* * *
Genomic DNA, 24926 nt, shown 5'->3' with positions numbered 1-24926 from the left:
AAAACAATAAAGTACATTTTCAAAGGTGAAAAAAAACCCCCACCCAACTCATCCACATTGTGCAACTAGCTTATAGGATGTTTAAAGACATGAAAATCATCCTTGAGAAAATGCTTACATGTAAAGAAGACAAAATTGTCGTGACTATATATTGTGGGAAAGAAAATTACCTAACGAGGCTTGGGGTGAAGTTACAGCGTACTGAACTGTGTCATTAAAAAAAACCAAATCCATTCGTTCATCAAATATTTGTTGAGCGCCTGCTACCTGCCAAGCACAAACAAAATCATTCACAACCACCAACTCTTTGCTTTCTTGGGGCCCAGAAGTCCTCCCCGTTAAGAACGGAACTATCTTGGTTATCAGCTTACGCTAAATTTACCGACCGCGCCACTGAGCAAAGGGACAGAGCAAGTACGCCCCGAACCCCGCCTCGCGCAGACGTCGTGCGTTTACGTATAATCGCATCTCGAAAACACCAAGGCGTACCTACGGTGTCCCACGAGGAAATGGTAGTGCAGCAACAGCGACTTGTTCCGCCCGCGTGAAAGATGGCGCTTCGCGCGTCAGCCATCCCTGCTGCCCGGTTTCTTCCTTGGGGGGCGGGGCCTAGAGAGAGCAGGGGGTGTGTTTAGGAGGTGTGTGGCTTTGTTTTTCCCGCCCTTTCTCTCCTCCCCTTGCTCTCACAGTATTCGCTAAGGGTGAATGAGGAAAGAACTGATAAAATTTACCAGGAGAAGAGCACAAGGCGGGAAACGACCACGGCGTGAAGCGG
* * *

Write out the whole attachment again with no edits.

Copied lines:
Genomic DNA, 24926 nt, shown 5'->3' with positions numbered 1-24926 from the left:
AAAACAATAAAGTACATTTTCAAAGGTGAAAAAAAACCCCCACCCAACTCATCCACATTGTGCAACTAGCTTATAGGATGTTTAAAGACATGAAAATCATCCTTGAGAAAATGCTTACATGTAAAGAAGACAAAATTGTCGTGACTATATATTGTGGGAAAGAAAATTACCTAACGAGGCTTGGGGTGAAGTTACAGCGTACTGAACTGTGTCATTAAAAAAAACCAAATCCATTCGTTCATCAAATATTTGTTGAGCGCCTGCTACCTGCCAAGCACAAACAAAATCATTCACAACCACCAACTCTTTGCTTTCTTGGGGCCCAGAAGTCCTCCCCGTTAAGAACGGAACTATCTTGGTTATCAGCTTACGCTAAATTTACCGACCGCGCCACTGAGCAAAGGGACAGAGCAAGTACGCCCCGAACCCCGCCTCGCGCAGACGTCGTGCGTTTACGTATAATCGCATCTCGAAAACACCAAGGCGTACCTACGGTGTCCCACGAGGAAATGGTAGTGCAGCAACAGCGACTTGTTCCGCCCGCGTGAAAGATGGCGCTTCGCGCGTCAGCCATCCCTGCTGCCCGGTTTCTTCCTTGGGGGGCGGGGCCTAGAGAGAGCAGGGGGTGTGTTTAGGAGGTGTGTGGCTTTGTTTTTCCCGCCCTTTCTCTCCTCCCCTTGCTCTCACAGTATTCGCTAAGGGTGAATGAGGAAAGAACTGATAAAATTTACCAGGAGAAGAGCACAAGGCGGGAAACGACCACGGCGTGAAGCGG